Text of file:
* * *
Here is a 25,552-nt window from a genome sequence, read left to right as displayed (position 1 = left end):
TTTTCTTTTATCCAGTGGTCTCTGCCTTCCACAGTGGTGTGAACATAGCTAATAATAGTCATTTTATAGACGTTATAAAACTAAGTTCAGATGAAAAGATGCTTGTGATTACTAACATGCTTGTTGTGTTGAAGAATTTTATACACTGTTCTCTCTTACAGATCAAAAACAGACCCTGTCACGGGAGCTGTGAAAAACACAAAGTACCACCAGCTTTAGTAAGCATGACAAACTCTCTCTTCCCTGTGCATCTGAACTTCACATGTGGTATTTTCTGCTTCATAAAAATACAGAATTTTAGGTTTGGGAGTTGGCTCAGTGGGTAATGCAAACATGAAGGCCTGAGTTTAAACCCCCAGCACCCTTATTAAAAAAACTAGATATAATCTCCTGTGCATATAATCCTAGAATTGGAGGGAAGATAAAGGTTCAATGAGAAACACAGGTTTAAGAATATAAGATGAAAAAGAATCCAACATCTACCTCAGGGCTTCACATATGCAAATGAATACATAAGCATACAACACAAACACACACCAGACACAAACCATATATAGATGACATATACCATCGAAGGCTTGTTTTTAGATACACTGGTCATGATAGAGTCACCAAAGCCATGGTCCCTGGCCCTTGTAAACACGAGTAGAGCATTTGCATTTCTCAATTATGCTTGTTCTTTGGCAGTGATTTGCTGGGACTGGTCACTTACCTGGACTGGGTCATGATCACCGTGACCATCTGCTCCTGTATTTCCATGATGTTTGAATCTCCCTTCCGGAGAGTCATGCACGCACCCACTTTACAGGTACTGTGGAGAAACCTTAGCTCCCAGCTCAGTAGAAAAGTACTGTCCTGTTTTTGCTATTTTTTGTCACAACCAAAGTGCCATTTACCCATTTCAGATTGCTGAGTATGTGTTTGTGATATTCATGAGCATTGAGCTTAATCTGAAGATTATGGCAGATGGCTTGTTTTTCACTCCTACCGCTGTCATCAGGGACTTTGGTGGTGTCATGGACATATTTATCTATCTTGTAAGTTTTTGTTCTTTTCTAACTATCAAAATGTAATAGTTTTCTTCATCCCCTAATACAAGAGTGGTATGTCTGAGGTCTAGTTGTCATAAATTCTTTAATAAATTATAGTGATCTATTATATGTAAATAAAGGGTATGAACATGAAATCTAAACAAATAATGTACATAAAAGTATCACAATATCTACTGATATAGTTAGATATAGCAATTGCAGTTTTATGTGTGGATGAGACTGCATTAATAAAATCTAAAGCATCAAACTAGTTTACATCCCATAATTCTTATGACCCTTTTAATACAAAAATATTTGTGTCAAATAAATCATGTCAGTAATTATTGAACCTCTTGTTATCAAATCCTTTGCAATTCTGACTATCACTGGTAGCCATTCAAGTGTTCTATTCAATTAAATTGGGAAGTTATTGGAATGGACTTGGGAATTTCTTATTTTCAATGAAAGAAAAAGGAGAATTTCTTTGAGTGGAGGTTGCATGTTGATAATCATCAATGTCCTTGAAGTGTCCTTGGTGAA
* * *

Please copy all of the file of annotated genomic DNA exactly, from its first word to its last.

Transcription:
Here is a 25,552-nt window from a genome sequence, read left to right as displayed (position 1 = left end):
TTTTCTTTTATCCAGTGGTCTCTGCCTTCCACAGTGGTGTGAACATAGCTAATAATAGTCATTTTATAGACGTTATAAAACTAAGTTCAGATGAAAAGATGCTTGTGATTACTAACATGCTTGTTGTGTTGAAGAATTTTATACACTGTTCTCTCTTACAGATCAAAAACAGACCCTGTCACGGGAGCTGTGAAAAACACAAAGTACCACCAGCTTTAGTAAGCATGACAAACTCTCTCTTCCCTGTGCATCTGAACTTCACATGTGGTATTTTCTGCTTCATAAAAATACAGAATTTTAGGTTTGGGAGTTGGCTCAGTGGGTAATGCAAACATGAAGGCCTGAGTTTAAACCCCCAGCACCCTTATTAAAAAAACTAGATATAATCTCCTGTGCATATAATCCTAGAATTGGAGGGAAGATAAAGGTTCAATGAGAAACACAGGTTTAAGAATATAAGATGAAAAAGAATCCAACATCTACCTCAGGGCTTCACATATGCAAATGAATACATAAGCATACAACACAAACACACACCAGACACAAACCATATATAGATGACATATACCATCGAAGGCTTGTTTTTAGATACACTGGTCATGATAGAGTCACCAAAGCCATGGTCCCTGGCCCTTGTAAACACGAGTAGAGCATTTGCATTTCTCAATTATGCTTGTTCTTTGGCAGTGATTTGCTGGGACTGGTCACTTACCTGGACTGGGTCATGATCACCGTGACCATCTGCTCCTGTATTTCCATGATGTTTGAATCTCCCTTCCGGAGAGTCATGCACGCACCCACTTTACAGGTACTGTGGAGAAACCTTAGCTCCCAGCTCAGTAGAAAAGTACTGTCCTGTTTTTGCTATTTTTTGTCACAACCAAAGTGCCATTTACCCATTTCAGATTGCTGAGTATGTGTTTGTGATATTCATGAGCATTGAGCTTAATCTGAAGATTATGGCAGATGGCTTGTTTTTCACTCCTACCGCTGTCATCAGGGACTTTGGTGGTGTCATGGACATATTTATCTATCTTGTAAGTTTTTGTTCTTTTCTAACTATCAAAATGTAATAGTTTTCTTCATCCCCTAATACAAGAGTGGTATGTCTGAGGTCTAGTTGTCATAAATTCTTTAATAAATTATAGTGATCTATTATATGTAAATAAAGGGTATGAACATGAAATCTAAACAAATAATGTACATAAAAGTATCACAATATCTACTGATATAGTTAGATATAGCAATTGCAGTTTTATGTGTGGATGAGACTGCATTAATAAAATCTAAAGCATCAAACTAGTTTACATCCCATAATTCTTATGACCCTTTTAATACAAAAATATTTGTGTCAAATAAATCATGTCAGTAATTATTGAACCTCTTGTTATCAAATCCTTTGCAATTCTGACTATCACTGGTAGCCATTCAAGTGTTCTATTCAATTAAATTGGGAAGTTATTGGAATGGACTTGGGAATTTCTTATTTTCAATGAAAGAAAAAGGAGAATTTCTTTGAGTGGAGGTTGCATGTTGATAATCATCAATGTCCTTGAAGTGTCCTTGGTGAA